Of late I have been receiving lots of queries on creating an Instructional/Learning Strategy.
I am not going to define Instructional Design Strategy here. Instead I am going to share my childhood learning experience with you.
As I go back to my younger days, I remember my mum and dad who used to have a hell of a time teaching me Maths. One particular incident remains fresh in my mind. This was when they had to teach me simple addition.
First, they taught me to use my fingers and calculate. This didn’t work with me.
Next, they used paper and pen and wrote down the simple arithmetic calculation and verbally explained it to me. This didn’t work with me either.
They then used Flash Cards. I understood nothing.
Finally they picked up 5 apples. They placed 5 cups in front of me. Mum dropped one apple in each of the 5 cups. She asked me to pick up the apple in the second cup and drop it in the first cup. She asked me for the number of apples in the first cup. I obviously said 2.
She then asked me to pick two more apples from two other cups and drop them in the first cup. She asked me for the number of apples in the first cup again. I counted the apples and quickly said 4.
She then said she wanted 5 apples in the first cup. I immediately picked up the one apple in the last cup and dropped it into the first cup. By the end of this activity I had learned addition well.
As you must have noticed my mum was trying to use various instructional strategies to teach me addition. The final strategy proved to be the most effective of all.
The first three strategies were creative but were not effective enough to engage me.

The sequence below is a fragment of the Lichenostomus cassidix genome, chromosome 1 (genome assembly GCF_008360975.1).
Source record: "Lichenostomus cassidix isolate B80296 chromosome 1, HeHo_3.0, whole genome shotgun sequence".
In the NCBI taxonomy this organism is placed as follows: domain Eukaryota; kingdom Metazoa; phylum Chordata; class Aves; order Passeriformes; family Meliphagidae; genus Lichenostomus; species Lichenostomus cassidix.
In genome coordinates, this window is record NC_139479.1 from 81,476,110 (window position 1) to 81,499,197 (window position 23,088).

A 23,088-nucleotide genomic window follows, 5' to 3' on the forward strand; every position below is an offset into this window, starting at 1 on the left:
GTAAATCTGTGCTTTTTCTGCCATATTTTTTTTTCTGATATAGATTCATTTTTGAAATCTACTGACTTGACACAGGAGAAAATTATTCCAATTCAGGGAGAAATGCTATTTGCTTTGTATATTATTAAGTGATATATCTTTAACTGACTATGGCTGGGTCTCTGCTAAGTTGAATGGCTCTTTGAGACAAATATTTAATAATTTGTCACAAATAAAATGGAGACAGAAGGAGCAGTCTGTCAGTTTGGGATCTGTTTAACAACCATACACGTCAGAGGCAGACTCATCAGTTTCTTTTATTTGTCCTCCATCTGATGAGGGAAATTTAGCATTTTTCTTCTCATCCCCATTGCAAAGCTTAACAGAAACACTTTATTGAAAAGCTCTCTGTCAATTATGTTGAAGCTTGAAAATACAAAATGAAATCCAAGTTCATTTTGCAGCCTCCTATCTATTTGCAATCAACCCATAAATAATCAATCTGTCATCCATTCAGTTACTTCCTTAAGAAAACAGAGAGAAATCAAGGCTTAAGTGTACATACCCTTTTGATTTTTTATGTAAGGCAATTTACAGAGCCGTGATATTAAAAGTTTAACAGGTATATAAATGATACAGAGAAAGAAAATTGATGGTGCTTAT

The final strategy was not only creative but also interactive. If you had noticed the teaching process was game like. I learnt addition because I learnt by doing.
Devising Instructional strategies has lot much to do with the context of the course to be developed, the course requirements and the target audience and much more to do with your creative thinking.
Before you think of a Strategy, make sure you are convinced with the Needs Analysis for the course. The Needs Analysis would set the strategy for the course.
In this post let’s pay more attention to the creative aspect. Let’s say you know everything about the course requirements. You know your target audience and their requirements quite well. What next? You need to decide upon the macro (overall treatment of the course) and micro strategies (treatment of each module/lesson of the course) for the course. How do you generate ideas/strategies for the course so that it appeals the target audience?
All strategies are unique. The instructional tools you use to make it up remain the same. By instructional tools I mean images, animations, videos,games, stories, cartoons, examples, scenarios, simulations and lot more of these. Your strategy becomes unique when you combine all these tools in such a fashion as never done before and integrate it perfectly with the course.
For example, if you observe films, the theme and sometimes even the story gets repeated across movies. However some movies are ranked much higher than the rest. Have you ever wondered why? The answer is simple.Its the unique visualization and presentation skills of the director who makes the familiar unfamiliar.
The same applies to Instructional Design too.
You design for a specific course requirement. The subject matter of the course always remains the same. You can add variety to a course by deciding on how to present it to the learner. What instructional tools would you use to make the course interesting is your choice based on the course requirements and creative skills. I feel the best way to learn construction is by deconstructing.